Post Archives: On the Shooting of Map Kong, Media Bias, Police Force, the Star Tribune, and Due Process

Wednesday, December 30, 2020


This article was originally written for the YOMYOMF blog which was closed approximately two years ago and is being re-posted here for archival purposes.


The morning of March 17th, outside of a McDonalds in Burnsville, MN, Map Kong, a Cambodian American, was shot during an incident with five officers. The details of the shooting are still being uncovered as an investigation is under way, but all accounts of what led up to the shooting are about the same: Someone called that there was a suspicious man sitting in a car in the parking lot yelling and jumping up and down in his seat. When the police arrived, a total of five officers approached his car. What happened next, and what drove police to shoot and kill Map Kong–this is the unknown.

Accounts say that Map Kong had a knife and that he was waving it around in his car. Whether or not that is the case, or it was another object, we’re to believe by Map Kong’s death, that the police felt threatened, and under that premise, we’re to believe that the shooting of Map Kong was justified.

But we can’t make that statement.

The police scanner audio between the time that the officers approached the car and the time that shots were fired isn’t as audible as other portions of the recording. While the officers involved all had body cameras and they were operational, that video hasn’t been released to the public. All other video, with at least one other source coming from a car dealership across the street, is being reviewed but hasn’t been made public either.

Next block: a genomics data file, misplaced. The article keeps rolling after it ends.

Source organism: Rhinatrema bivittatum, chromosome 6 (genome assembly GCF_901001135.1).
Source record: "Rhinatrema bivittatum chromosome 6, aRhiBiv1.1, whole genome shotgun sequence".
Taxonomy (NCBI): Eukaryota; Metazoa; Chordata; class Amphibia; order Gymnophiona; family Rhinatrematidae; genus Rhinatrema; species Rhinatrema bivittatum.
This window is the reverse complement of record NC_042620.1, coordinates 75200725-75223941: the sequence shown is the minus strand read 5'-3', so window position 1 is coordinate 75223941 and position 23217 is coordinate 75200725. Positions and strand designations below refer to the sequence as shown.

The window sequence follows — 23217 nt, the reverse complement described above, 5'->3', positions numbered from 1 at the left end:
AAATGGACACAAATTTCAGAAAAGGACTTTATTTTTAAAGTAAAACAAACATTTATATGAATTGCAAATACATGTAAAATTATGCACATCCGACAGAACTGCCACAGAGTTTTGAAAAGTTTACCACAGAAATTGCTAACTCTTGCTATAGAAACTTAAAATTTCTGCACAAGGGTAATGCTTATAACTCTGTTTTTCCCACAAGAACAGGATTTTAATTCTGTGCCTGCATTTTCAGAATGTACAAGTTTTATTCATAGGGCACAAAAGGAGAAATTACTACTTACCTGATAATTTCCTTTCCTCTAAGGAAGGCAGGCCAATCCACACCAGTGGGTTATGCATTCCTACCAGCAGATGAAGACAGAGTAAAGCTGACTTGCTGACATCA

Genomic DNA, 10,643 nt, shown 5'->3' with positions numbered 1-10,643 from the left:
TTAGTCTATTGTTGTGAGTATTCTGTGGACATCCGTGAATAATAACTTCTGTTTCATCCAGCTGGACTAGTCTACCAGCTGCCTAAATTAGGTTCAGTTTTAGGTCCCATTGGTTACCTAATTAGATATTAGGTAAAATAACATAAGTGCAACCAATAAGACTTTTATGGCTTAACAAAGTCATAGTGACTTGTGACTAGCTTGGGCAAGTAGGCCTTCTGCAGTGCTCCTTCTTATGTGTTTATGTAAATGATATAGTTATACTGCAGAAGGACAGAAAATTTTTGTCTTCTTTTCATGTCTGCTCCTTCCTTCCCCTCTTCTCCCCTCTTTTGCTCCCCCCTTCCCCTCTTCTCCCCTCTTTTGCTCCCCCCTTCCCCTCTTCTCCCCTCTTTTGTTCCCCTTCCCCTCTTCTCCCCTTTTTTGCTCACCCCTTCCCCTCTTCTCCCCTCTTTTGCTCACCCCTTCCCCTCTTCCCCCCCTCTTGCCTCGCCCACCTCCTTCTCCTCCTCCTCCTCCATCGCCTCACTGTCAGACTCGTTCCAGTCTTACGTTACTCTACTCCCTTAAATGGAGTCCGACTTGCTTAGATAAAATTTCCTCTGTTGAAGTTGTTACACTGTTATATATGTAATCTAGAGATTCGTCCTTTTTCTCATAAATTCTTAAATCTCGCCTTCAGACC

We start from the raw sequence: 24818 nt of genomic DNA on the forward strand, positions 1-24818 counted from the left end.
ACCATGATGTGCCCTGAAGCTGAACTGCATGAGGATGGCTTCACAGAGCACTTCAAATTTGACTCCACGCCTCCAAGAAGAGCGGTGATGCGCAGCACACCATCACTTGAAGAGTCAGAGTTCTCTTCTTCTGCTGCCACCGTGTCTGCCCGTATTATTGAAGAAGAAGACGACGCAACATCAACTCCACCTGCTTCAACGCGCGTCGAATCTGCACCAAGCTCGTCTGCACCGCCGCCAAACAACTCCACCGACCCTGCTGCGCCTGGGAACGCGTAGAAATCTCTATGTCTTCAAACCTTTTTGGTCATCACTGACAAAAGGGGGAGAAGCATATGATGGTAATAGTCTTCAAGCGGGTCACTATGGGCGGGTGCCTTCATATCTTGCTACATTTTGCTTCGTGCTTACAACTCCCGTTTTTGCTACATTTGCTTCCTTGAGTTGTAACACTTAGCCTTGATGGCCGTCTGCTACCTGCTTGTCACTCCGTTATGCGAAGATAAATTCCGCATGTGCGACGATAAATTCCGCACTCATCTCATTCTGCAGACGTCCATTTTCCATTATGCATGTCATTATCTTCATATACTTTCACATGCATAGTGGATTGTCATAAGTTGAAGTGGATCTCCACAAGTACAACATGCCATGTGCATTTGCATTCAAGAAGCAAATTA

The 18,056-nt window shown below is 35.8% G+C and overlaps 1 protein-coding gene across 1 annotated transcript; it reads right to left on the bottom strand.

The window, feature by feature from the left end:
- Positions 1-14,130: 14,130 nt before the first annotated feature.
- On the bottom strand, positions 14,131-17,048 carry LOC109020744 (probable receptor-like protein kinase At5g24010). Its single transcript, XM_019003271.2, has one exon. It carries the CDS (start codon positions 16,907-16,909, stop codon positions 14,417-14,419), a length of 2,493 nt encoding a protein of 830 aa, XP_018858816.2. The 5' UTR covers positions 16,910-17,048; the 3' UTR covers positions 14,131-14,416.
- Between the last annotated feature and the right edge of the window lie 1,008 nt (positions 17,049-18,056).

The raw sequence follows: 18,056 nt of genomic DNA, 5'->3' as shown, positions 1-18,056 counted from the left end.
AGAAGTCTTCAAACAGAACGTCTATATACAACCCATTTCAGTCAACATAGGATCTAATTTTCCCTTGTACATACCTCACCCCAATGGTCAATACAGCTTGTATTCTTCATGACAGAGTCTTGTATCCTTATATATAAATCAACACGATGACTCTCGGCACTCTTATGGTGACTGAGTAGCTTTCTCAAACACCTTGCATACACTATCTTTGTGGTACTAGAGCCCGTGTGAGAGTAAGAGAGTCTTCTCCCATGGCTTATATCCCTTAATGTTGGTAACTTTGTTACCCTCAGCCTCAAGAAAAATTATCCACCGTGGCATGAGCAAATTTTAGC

If we try to make a judgment on whether or not the police were justified in killing Map Kong based only on the facts of what we know, we can’t. There just isn’t enough corroborating information on either side. At the same time, even if all of the video were to be released, the question of whether or not five officers could, and should have, subdued one man (who may have had a knife) versus taking his life and killing him–that’s something which no amount of video and facts can answer alone and is a conversation within a larger dialogue about the relationships between police and individuals of color.

News Organizations Should Report On The Facts

As I’ve been looking into what led up to the shooting and the shooting itself–reading all of the coverage I could find on it, the medical examiner’s report, the official police statement, listening to the police scanner recordings, and trying to get information from the Burnsville police department and the Minnesota Bureau of Criminal Apprehension–I found an article from local newspaper the Star Tribune which included a paragraph that Map Kong had a “criminal history” with at least seven arrests since 1997:

“Kong has a criminal history, with at least seven arrests since 1997 on suspicion of narcotics possession, firearm violations and domestic violence, records show.”

In all of the coverage I had read up to that point from other local news organizations, no other article had mentioned this piece of information, and no information is known on if the officers knew of Map Kong’s previous arrests when they approached him in the parking lot (and the relevance of this, even if known, can be debated).